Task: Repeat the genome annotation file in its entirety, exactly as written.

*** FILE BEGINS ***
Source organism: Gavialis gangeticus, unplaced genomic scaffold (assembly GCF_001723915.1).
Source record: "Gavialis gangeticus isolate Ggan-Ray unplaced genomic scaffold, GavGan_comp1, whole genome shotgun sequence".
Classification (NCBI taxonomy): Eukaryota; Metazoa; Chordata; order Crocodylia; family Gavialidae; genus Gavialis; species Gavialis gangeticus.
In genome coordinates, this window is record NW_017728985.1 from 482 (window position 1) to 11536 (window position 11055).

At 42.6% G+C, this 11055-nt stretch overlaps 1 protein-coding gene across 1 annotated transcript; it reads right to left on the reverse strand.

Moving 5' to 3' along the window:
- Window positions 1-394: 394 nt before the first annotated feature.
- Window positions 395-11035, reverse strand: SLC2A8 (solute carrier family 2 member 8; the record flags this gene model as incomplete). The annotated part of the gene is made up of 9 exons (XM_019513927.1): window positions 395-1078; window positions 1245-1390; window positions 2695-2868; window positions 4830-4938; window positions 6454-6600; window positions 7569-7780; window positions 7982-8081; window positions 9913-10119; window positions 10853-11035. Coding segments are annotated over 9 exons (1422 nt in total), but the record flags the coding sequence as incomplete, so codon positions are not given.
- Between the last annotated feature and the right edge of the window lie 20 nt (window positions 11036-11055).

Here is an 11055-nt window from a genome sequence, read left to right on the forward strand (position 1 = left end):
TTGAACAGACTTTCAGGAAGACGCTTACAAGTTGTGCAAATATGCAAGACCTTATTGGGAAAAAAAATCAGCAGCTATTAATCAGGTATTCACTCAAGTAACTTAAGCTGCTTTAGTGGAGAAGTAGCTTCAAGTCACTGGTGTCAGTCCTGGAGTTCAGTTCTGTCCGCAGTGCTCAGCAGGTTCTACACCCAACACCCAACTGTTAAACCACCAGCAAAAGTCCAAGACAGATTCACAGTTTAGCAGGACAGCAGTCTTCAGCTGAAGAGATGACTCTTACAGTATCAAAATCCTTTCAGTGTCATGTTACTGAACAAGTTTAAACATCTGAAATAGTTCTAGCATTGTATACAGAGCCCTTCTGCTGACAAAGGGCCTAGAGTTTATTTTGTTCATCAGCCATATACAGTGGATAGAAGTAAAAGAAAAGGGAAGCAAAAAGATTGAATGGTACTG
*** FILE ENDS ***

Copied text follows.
Source organism: Gavialis gangeticus, unplaced genomic scaffold (assembly GCF_001723915.1).
Source record: "Gavialis gangeticus isolate Ggan-Ray unplaced genomic scaffold, GavGan_comp1, whole genome shotgun sequence".
Classification (NCBI taxonomy): Eukaryota; Metazoa; Chordata; order Crocodylia; family Gavialidae; genus Gavialis; species Gavialis gangeticus.
In genome coordinates, this window is record NW_017728985.1 from 482 (window position 1) to 11536 (window position 11055).

At 42.6% G+C, this 11055-nt stretch overlaps 1 protein-coding gene across 1 annotated transcript; it reads right to left on the reverse strand.

Moving 5' to 3' along the window:
- Window positions 1-394: 394 nt before the first annotated feature.
- Window positions 395-11035, reverse strand: SLC2A8 (solute carrier family 2 member 8; the record flags this gene model as incomplete). The annotated part of the gene is made up of 9 exons (XM_019513927.1): window positions 395-1078; window positions 1245-1390; window positions 2695-2868; window positions 4830-4938; window positions 6454-6600; window positions 7569-7780; window positions 7982-8081; window positions 9913-10119; window positions 10853-11035. Coding segments are annotated over 9 exons (1422 nt in total), but the record flags the coding sequence as incomplete, so codon positions are not given.
- Between the last annotated feature and the right edge of the window lie 20 nt (window positions 11036-11055).

Here is an 11055-nt window from a genome sequence, read left to right on the forward strand (position 1 = left end):
TTGAACAGACTTTCAGGAAGACGCTTACAAGTTGTGCAAATATGCAAGACCTTATTGGGAAAAAAAATCAGCAGCTATTAATCAGGTATTCACTCAAGTAACTTAAGCTGCTTTAGTGGAGAAGTAGCTTCAAGTCACTGGTGTCAGTCCTGGAGTTCAGTTCTGTCCGCAGTGCTCAGCAGGTTCTACACCCAACACCCAACTGTTAAACCACCAGCAAAAGTCCAAGACAGATTCACAGTTTAGCAGGACAGCAGTCTTCAGCTGAAGAGATGACTCTTACAGTATCAAAATCCTTTCAGTGTCATGTTACTGAACAAGTTTAAACATCTGAAATAGTTCTAGCATTGTATACAGAGCCCTTCTGCTGACAAAGGGCCTAGAGTTTATTTTGTTCATCAGCCATATACAGTGGATAGAAGTAAAAGAAAAGGGAAGCAAAAAGATTGAATGGTACTG